A worker visually inspects a product at the Owens-Illinois Innovations Center in Perrysburg.
Strong second-quarter sales in South America along with modest sales in Europe and North America helped glass maker Owens-Illinois Inc. post solid net adjusted earnings — a measure watched closed by Wall Street.
In reporting its second-quarter earnings Tuesday, the Perrysburg-based company posted revenues of $1.797 billion, up 1 percent from a year ago, when it had sales of $1.781 billion.
Sales in terms of tons shipped increased in three of the company’s four regions, although global volume slipped 1 percent year-over-year because of a shrinking Asia Pacific market.
Volume increased 2 percent in Europe, 1 percent in North America, and 8 percent in South America, buoyed by strong demand in Brazil and volume gains in the Andean countries.
The decrease in Asia Pacific was 27 percent primarily because of the company’s smaller footprint in China, as well as ongoing weak demand in Australia, the company said.
Net profits for the quarter were $114 million, or 68 cents per share. That is down 13 percent from the same period a year earlier, when net profits were $132 million, or 80 cents per share. However, the company’s adjusted earnings from continuing operations for the quarter was $134 million, or 80 cents per share. That is down just slightly from $135 million, or 81 cents a share, a year ago.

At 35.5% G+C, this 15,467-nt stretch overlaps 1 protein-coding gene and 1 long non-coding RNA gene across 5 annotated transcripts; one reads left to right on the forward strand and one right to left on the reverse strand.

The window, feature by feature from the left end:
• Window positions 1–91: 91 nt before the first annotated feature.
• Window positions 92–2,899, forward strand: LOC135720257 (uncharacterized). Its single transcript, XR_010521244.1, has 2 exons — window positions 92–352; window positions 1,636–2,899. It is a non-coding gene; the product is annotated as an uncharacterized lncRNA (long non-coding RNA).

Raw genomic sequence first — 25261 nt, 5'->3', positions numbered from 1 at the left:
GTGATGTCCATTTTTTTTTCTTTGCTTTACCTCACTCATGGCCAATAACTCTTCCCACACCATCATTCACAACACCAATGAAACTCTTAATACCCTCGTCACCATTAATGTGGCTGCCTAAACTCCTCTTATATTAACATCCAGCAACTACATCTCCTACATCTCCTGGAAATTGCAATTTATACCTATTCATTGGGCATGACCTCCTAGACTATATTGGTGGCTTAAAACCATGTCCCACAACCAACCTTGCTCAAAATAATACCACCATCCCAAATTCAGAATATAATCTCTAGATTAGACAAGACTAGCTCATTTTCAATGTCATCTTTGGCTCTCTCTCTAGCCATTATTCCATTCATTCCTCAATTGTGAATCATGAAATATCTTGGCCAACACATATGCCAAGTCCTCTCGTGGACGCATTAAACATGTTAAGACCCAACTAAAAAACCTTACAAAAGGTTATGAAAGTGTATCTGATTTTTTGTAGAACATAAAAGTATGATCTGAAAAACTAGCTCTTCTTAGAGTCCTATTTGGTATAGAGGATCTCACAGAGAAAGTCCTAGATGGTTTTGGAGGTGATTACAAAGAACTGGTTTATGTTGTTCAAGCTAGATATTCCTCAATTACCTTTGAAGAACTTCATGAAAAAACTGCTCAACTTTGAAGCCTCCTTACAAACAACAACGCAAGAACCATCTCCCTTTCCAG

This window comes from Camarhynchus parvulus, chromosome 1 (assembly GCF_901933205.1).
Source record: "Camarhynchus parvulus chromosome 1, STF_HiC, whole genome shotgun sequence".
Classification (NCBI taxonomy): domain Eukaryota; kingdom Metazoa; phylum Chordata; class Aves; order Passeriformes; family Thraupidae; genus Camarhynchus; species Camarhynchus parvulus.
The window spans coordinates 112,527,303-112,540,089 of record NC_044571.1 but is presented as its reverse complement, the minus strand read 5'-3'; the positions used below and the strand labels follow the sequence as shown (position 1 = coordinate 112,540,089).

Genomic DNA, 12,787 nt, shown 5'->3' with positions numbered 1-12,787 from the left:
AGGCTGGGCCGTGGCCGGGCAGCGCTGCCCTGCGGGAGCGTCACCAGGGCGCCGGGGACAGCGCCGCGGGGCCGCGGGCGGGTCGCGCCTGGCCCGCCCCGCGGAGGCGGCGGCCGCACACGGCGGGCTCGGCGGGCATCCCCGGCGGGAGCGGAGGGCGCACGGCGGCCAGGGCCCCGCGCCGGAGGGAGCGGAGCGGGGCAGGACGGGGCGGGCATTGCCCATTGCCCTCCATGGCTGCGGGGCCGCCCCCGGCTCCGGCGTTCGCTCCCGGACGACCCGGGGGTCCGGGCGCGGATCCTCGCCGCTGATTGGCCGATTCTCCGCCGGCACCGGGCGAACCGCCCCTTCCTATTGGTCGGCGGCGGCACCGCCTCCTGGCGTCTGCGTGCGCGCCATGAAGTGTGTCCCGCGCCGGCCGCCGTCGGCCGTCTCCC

Al Stroucken, O-I’s chairman and chief executive officer, said he was pleased with the company’s earnings. “Our performance in the second quarter was in line with our expectations,” he said. “We are pleased with the positive volume growth we achieved in three of our four regions.”
The CEO said that the higher profitability in South America, likely a benefit from the World Cup soccer tournament in Brazil, was modestly overshadowed by supply-chain challenges in North America.
In Europe, the company experienced stoppage in production because of engineering activities related to the company’s asset optimization program, as well as rebuilding of its furnaces.
The production downtime offset the benefits of higher sales volumes, Mr. Stoucken said.
The results were announced after the stock market closed Tuesday. The company’s shares fell 34 cents to close at $32.45 a share on the New York Stock Exchange on Tuesday. The stock is down about 9 percent for the year.
Contact Jon Chavez at: email@example.com or 419-724-6128.